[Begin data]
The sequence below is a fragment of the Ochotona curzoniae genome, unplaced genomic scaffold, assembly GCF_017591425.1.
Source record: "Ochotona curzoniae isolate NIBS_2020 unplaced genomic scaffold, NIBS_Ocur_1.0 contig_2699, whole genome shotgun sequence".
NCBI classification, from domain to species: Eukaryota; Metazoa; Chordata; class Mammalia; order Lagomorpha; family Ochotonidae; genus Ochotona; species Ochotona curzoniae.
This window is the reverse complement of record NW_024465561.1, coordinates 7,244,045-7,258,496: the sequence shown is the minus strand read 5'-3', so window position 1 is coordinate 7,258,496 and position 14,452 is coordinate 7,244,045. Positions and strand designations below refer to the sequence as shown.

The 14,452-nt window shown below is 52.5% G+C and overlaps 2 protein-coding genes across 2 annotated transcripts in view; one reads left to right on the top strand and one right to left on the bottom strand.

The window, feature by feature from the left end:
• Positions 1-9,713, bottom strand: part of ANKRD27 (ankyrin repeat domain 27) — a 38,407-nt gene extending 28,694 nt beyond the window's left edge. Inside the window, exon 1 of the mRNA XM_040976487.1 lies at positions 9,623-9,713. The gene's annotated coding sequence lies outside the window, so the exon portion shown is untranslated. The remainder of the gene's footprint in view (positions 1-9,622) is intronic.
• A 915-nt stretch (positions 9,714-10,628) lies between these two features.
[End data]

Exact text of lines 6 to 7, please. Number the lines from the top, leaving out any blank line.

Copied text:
The window, feature by feature from the left end:
• Positions 1-9,713, bottom strand: part of ANKRD27 (ankyrin repeat domain 27) — a 38,407-nt gene extending 28,694 nt beyond the window's left edge. Inside the window, exon 1 of the mRNA XM_040976487.1 lies at positions 9,623-9,713. The gene's annotated coding sequence lies outside the window, so the exon portion shown is untranslated. The remainder of the gene's footprint in view (positions 1-9,622) is intronic.